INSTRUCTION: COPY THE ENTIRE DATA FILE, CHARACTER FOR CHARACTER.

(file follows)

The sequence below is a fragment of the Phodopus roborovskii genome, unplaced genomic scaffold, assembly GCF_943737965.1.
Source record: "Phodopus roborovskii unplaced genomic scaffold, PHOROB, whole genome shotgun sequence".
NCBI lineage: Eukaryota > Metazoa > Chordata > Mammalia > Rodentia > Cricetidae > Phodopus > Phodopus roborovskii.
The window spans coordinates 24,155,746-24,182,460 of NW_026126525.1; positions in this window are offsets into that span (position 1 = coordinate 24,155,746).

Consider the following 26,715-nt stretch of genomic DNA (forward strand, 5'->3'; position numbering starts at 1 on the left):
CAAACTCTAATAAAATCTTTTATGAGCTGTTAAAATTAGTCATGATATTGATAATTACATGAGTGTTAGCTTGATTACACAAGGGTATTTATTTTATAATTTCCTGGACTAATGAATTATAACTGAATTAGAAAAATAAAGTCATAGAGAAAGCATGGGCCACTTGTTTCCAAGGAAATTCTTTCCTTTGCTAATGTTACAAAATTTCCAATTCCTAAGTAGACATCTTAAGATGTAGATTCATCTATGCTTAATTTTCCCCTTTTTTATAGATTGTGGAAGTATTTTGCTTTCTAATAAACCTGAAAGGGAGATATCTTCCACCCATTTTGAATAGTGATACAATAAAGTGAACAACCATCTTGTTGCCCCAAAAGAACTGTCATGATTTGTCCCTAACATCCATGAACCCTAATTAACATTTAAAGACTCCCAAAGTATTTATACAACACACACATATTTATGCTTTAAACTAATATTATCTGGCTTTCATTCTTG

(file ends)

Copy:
The sequence below is a fragment of the Phodopus roborovskii genome, unplaced genomic scaffold, assembly GCF_943737965.1.
Source record: "Phodopus roborovskii unplaced genomic scaffold, PHOROB, whole genome shotgun sequence".
NCBI lineage: Eukaryota > Metazoa > Chordata > Mammalia > Rodentia > Cricetidae > Phodopus > Phodopus roborovskii.
The window spans coordinates 24,155,746-24,182,460 of NW_026126525.1; positions in this window are offsets into that span (position 1 = coordinate 24,155,746).

Consider the following 26,715-nt stretch of genomic DNA (forward strand, 5'->3'; position numbering starts at 1 on the left):
CAAACTCTAATAAAATCTTTTATGAGCTGTTAAAATTAGTCATGATATTGATAATTACATGAGTGTTAGCTTGATTACACAAGGGTATTTATTTTATAATTTCCTGGACTAATGAATTATAACTGAATTAGAAAAATAAAGTCATAGAGAAAGCATGGGCCACTTGTTTCCAAGGAAATTCTTTCCTTTGCTAATGTTACAAAATTTCCAATTCCTAAGTAGACATCTTAAGATGTAGATTCATCTATGCTTAATTTTCCCCTTTTTTATAGATTGTGGAAGTATTTTGCTTTCTAATAAACCTGAAAGGGAGATATCTTCCACCCATTTTGAATAGTGATACAATAAAGTGAACAACCATCTTGTTGCCCCAAAAGAACTGTCATGATTTGTCCCTAACATCCATGAACCCTAATTAACATTTAAAGACTCCCAAAGTATTTATACAACACACACATATTTATGCTTTAAACTAATATTATCTGGCTTTCATTCTTG